The dilemma of dressing for a scientific conference? There’s no dress code, requirements are ambiguous, and options infinite. Let’s also not forget about dressing for your age too. Luckily I’m no longer in my 20s! Because of the insurmountable challenge, women tend to just wear drab black in order to not be noticed. But let’s face it, we are judged by what we wear even though there’s no set standard and it is not just the men that judge, but women as well.
Want to be totally offended? Read this article about a male scientist who thought all the female scientists were totally unattractive. Or this article where a female scientist calls out other women for looking like slutty secretaries. I’m in a bit of a panic over my choices, because I’m not going with the black garb, but I think it’ll be OK.
Here’s the details:
- Pattern: Sew Caroline Out and About Dress
- Fabric: Art Gallery Knits (because they are the best)
- Size: see below
- Modifications: Too many it describe here (read my whole blog post)
A couple of years ago I took a private lesson to draft my own t-shirt pattern from my measurements using Cal Patch’s guide in her Design-It-Yourself book. It was one of the first things I learned to sew and since then I have been able to build a wardrobe off my basic t-shirt pattern. If you are interested in taking that step, you can take an online course directly from Cal. The only thing I’ve changed in my original pattern is to add bust darts. Believe it or not a stretchy knit looks better with darts!!
I modified my basic t-shirt pattern using Sew Caroline’s Out and About dress pattern. I don’t remember what size I used, because basically I used the size that best matched up with my original shirt pattern. From the bust darts up is my original pattern and that includes my sleeves and cuffs. From the bust darts down is the dress pattern. It really isn’t hard to combine patterns like this. In the future though, my gathered dress doesn’t need to be cut out into two pieces, but instead I can use the entire width of the fabric and cut the length I need.
I found the easiest way to gather the fabric to the dress was using a method I read about online. Using clear elastic, you sew the elastic to the dress bottom, stretching it as you go. When you release the elastic, it will gather your fabric for you!! One hint though, I usually stitch the elastic on my sewing machine using a zigzag stitch. Then once the skirt is gathered, I sew it to my bodice piece on my serger. If you try to use your serger to sew the elastic to the dress, then when you serge it again to attach your bodice you might have some stitches showing.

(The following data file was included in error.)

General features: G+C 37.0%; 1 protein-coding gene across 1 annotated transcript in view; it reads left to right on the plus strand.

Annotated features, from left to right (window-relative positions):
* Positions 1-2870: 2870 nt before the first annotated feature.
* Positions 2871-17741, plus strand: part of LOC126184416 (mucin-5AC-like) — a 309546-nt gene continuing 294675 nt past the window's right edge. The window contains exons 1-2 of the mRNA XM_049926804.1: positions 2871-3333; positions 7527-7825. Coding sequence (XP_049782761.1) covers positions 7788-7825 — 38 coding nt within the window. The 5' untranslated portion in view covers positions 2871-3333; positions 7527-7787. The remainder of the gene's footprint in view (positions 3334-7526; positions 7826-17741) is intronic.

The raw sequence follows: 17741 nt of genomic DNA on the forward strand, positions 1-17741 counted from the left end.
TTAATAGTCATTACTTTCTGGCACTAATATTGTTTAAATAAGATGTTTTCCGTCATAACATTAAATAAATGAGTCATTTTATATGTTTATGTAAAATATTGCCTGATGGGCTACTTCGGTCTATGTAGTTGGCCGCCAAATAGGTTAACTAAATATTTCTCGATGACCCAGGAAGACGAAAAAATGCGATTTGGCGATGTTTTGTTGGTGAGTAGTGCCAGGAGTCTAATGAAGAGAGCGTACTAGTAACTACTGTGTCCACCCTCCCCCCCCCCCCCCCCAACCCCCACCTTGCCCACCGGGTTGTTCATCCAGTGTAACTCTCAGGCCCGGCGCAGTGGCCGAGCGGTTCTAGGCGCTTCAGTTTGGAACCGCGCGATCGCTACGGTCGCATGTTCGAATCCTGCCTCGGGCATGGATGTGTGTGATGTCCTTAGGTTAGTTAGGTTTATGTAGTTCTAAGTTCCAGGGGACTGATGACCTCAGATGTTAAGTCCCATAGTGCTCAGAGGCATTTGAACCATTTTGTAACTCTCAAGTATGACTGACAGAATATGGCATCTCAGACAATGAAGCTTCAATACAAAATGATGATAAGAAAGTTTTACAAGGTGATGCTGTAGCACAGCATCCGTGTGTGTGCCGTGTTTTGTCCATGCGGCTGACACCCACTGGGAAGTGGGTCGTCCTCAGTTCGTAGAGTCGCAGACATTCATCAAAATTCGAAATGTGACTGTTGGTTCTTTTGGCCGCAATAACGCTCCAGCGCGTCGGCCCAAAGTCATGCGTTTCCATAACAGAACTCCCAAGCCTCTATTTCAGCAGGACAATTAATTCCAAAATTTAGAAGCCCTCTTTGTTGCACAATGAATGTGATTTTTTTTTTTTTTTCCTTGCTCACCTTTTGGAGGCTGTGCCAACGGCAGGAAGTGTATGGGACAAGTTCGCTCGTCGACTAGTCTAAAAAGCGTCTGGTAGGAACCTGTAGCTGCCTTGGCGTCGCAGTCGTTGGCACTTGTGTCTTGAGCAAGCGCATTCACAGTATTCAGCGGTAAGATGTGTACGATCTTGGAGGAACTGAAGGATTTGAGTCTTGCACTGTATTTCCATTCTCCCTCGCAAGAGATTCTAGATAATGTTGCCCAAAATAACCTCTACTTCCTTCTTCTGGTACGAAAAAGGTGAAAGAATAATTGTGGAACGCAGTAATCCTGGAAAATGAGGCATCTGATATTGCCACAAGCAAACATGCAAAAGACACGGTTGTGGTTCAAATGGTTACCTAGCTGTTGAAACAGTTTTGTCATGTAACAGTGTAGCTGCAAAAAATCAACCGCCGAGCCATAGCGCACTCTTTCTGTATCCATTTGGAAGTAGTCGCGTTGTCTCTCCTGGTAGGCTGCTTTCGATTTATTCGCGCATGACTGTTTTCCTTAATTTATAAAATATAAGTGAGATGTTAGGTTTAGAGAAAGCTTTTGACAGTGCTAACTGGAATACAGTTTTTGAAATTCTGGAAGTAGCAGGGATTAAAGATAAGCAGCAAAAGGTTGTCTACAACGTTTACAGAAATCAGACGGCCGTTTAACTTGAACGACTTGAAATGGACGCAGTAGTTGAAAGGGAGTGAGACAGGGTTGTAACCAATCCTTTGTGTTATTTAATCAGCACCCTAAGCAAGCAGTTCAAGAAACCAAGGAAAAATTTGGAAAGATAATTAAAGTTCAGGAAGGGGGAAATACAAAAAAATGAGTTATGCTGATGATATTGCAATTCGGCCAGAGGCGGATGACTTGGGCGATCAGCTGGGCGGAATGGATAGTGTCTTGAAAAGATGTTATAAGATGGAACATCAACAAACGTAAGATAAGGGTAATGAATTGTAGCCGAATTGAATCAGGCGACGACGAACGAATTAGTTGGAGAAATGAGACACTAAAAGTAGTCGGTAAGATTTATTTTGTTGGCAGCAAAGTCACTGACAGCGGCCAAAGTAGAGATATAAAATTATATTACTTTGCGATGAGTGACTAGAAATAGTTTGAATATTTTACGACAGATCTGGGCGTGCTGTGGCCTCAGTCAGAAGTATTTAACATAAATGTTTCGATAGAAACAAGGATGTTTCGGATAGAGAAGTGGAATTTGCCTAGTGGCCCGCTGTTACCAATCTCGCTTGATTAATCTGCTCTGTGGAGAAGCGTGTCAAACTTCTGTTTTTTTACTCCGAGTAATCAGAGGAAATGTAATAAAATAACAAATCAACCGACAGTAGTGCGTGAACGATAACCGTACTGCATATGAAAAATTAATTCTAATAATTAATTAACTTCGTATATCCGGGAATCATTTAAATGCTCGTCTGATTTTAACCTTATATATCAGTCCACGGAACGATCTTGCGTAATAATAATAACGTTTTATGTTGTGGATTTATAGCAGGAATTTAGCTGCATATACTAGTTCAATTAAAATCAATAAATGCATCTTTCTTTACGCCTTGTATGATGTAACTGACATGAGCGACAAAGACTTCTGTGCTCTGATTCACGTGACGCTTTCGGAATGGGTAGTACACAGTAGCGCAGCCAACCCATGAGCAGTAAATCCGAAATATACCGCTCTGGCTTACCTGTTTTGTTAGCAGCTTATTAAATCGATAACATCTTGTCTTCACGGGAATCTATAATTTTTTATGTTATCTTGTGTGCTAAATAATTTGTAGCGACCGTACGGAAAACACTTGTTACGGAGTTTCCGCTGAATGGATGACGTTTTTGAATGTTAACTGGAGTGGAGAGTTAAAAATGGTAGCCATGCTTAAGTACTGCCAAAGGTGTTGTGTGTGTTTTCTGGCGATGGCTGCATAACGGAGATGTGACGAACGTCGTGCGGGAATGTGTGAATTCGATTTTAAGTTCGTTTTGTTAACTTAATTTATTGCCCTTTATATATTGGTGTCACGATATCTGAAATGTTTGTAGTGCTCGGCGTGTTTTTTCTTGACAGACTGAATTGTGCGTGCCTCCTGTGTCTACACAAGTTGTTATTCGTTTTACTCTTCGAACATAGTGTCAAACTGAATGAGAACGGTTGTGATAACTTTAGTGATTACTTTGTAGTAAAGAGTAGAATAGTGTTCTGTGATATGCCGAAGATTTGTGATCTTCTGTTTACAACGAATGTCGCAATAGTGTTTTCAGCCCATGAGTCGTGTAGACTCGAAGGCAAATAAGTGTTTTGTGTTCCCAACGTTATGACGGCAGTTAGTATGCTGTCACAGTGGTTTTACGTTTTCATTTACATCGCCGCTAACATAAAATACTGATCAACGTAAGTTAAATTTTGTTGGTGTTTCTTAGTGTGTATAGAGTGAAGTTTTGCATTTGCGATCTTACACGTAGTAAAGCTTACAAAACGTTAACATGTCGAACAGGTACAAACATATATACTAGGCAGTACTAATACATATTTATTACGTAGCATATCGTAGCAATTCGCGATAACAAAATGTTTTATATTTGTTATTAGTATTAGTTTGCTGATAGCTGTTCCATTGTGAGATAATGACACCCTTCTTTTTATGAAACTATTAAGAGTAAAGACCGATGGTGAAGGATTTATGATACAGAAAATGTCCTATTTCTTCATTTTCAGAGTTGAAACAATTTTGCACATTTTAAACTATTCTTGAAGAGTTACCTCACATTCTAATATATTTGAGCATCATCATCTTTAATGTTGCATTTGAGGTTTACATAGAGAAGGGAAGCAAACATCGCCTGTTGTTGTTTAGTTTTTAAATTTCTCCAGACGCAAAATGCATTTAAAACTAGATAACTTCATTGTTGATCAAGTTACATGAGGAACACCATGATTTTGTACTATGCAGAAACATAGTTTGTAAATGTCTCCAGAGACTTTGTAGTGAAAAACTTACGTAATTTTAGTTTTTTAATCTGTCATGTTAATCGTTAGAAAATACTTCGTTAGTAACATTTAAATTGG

Little tip for anyone that dreads hemming. I live and die by this stuff: SewKeysE extremely fine double sided fusible stay tape. Because you don’t need to double fold your knit hems, I just iron on the stay tape and fold over and iron again. It makes a really clean, easy hem that takes nothing to sew down. The best part is that it also prevents the hems from rolling up once they are sewn. Double bonus for the double sided fusible stay tape 😉
So now my conference dresses are complete. I’ll probably throw on a cardigan over each and be good to go!!! I love this basic pattern, because it is so versatile. I decided to chop off 11 inches from my first dress to make a long tunic to go over some newly made stretch trousers. I just wasn’t in my comfort zone wearing it as a dress in the winter. Now I totally have a new outfit for colder weather. I think this will be my go-to standard outfit for the winter. Comfortable stretchy pants. Fun basic t-shirt layered with a warm cardigan…yes please!!!
I love the pattern, even though I didn’t really follow the basic form of the bodice. It is the scientist in me always experimenting and trying new things. I love how well fitting everything is. I was worried that with my large figure, it was going to look like a flour sack on but it doesn’t. So here’s to all those female scientists that think they have to wear black…maybe think outside the box…